Understanding Grief in the Shadow of COVID-19
New research identifies key determinants of bereavement intensity.
Posted May 10, 2022 | Reviewed by Hara Estroff Marano
The pandemic has been a time of terrible loss, with ongoing death, illness, and feelings of vulnerability as variants mutate and spread. The grief— individual, family, collective—has yet to be reckoned.
As of this writing, an estimated 6.25 million people have died globally (CDC), nearly 1 million in the U.S. alone. According to sociologists (Verdery et al., 2022; who calculated a “bereavement multiplier” for the pandemic) for every death due to COVID, statistically speaking, nine people will be affected by that loss through social connection. This means that at this time, the number of COVID grief-stricken people is more than 56.5 million.
How people respond to loss depends on a number of factors. Trauma is experienced more negatively when events are of human, versus natural, origin. When human beings cause or contribute to tragedy, it is experienced as more damaging because of the possibility of moral transgression and attributions of blame and preventability. Loss is part of the natural order of things, but when human beings tip the scale, it does not feel right because they could have chosen otherwise.
While the pandemic is thought to have a natural origin–conspiracy theories notwithstanding–the human element is present in terms of its start through unsafe practices in wet markets and wave after wave of transmission arguably caused by the refusal of some to follow public health recommendations. Notably, subscribing to COVID conspiracy theories has been associated with higher-risk behavior during the pandemic.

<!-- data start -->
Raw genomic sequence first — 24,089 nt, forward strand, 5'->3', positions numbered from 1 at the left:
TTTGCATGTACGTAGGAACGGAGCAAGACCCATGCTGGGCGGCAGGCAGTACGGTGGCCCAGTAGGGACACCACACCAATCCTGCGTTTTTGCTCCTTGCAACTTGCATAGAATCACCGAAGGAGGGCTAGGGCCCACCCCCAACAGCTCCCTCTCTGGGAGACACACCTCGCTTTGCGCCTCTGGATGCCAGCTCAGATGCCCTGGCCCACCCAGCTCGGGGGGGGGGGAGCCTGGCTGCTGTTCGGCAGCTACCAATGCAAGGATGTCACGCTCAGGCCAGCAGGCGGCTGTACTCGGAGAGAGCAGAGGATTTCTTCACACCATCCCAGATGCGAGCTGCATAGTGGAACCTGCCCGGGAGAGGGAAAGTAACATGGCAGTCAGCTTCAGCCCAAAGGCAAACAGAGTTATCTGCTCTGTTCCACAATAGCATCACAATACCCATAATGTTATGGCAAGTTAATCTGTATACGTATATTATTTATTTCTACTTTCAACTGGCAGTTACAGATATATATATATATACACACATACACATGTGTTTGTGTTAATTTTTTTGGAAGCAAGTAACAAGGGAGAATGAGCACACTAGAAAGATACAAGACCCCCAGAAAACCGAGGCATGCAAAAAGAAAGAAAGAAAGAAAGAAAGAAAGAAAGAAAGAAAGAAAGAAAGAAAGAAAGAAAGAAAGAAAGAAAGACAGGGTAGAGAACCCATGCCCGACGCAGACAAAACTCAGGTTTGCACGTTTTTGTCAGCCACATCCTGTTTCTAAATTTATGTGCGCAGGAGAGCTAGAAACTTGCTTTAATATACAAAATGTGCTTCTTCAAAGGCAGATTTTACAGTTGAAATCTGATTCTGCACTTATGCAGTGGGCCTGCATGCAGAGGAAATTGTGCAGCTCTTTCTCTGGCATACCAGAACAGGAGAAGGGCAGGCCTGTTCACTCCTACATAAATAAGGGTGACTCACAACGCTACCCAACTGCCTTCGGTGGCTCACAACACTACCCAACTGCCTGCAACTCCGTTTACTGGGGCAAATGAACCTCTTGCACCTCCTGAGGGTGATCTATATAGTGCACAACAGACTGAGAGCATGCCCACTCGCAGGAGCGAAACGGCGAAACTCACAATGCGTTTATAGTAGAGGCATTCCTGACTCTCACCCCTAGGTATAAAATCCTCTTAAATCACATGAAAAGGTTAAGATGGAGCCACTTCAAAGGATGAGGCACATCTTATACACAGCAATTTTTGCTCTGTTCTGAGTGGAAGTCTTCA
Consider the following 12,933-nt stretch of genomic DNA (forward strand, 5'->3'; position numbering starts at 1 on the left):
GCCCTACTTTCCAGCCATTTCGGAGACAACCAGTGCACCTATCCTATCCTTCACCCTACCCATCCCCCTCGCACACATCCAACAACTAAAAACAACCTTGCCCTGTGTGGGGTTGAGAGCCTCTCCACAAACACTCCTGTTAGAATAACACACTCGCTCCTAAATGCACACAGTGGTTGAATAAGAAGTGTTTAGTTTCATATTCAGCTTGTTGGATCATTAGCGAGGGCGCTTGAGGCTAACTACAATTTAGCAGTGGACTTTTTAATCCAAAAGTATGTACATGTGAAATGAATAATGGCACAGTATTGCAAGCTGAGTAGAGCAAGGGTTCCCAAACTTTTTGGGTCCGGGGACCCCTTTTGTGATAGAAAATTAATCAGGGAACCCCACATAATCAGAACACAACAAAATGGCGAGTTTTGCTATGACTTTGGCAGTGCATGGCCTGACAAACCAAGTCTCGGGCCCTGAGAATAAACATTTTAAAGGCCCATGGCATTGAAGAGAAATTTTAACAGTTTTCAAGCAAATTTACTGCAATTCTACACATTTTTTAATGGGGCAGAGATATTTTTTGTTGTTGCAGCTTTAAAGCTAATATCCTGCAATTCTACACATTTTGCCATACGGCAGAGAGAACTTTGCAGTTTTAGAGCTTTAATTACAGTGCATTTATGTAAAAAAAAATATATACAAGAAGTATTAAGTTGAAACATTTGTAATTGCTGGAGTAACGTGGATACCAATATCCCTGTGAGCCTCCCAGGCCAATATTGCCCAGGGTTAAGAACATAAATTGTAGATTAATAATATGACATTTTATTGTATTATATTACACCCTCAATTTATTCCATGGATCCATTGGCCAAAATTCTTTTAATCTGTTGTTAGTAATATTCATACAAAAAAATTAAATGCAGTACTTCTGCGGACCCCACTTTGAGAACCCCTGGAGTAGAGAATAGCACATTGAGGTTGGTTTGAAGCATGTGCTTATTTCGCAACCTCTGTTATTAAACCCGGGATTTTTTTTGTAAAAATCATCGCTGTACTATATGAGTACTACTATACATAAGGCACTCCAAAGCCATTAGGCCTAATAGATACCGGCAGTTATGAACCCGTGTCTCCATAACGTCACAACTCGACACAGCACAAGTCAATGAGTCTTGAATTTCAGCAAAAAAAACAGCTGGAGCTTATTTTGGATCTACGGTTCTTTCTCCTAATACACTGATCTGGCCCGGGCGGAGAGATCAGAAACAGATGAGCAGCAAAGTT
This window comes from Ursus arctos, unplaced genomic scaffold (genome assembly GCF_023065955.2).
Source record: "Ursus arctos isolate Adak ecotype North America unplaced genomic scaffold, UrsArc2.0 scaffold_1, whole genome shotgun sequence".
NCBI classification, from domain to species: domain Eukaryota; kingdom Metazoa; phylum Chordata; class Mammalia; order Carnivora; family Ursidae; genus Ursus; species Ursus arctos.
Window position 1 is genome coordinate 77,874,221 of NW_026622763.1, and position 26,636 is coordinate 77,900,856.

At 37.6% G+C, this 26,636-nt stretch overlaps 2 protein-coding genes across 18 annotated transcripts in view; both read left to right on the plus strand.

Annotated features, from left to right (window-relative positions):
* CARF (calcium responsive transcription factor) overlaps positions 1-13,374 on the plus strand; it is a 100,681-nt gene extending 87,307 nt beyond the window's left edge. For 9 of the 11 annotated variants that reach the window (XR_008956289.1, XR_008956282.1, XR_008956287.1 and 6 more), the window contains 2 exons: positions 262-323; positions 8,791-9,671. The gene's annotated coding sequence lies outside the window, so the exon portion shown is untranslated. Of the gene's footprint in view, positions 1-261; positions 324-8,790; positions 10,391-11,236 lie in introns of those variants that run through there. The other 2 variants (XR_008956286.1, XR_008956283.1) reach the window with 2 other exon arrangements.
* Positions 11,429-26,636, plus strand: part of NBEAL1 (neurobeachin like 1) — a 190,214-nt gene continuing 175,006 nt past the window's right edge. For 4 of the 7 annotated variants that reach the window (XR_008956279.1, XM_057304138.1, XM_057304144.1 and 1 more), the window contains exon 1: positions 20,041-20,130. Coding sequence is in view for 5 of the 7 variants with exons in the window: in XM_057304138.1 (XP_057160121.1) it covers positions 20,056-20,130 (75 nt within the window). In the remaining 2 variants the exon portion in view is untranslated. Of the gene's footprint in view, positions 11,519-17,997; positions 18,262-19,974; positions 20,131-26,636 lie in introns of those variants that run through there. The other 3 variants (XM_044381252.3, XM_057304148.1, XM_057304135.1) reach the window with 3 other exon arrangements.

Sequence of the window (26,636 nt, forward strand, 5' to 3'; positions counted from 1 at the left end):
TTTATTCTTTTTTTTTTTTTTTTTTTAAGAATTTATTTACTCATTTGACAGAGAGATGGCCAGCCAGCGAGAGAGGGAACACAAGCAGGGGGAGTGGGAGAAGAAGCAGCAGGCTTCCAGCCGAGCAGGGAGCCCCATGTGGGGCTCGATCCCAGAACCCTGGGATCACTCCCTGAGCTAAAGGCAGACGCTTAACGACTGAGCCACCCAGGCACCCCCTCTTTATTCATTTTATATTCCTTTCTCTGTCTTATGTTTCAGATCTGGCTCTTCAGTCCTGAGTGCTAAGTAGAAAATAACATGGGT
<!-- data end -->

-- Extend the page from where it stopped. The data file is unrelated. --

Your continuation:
Estimating the Inestimable
Given the unfathomable scope of loss, understanding the nature of grief related to COVID is vitally important both now and for a future when there is more emotional room to breathe. Conducting research published in the journal Death Studies (2022), Lee, Neimeyer, Mancini and Breen recruited 209 U.S. residents who had experienced a COVID-related death. Based on prior bereavement research, they measured1 factors likely to contribute to grief intensity: 1) the relationship to the deceased (e.g. family, friend, acquaintance, coworker); 2) the presence of “unfinished business,” including not being able to live together the expected future (“unfulfilled wishes”) and experiencing loss with outstanding issues in the relationship (“unresolved conflict”); and 3) the impact of the three self-blaming emotions—guilt, regret, and shame.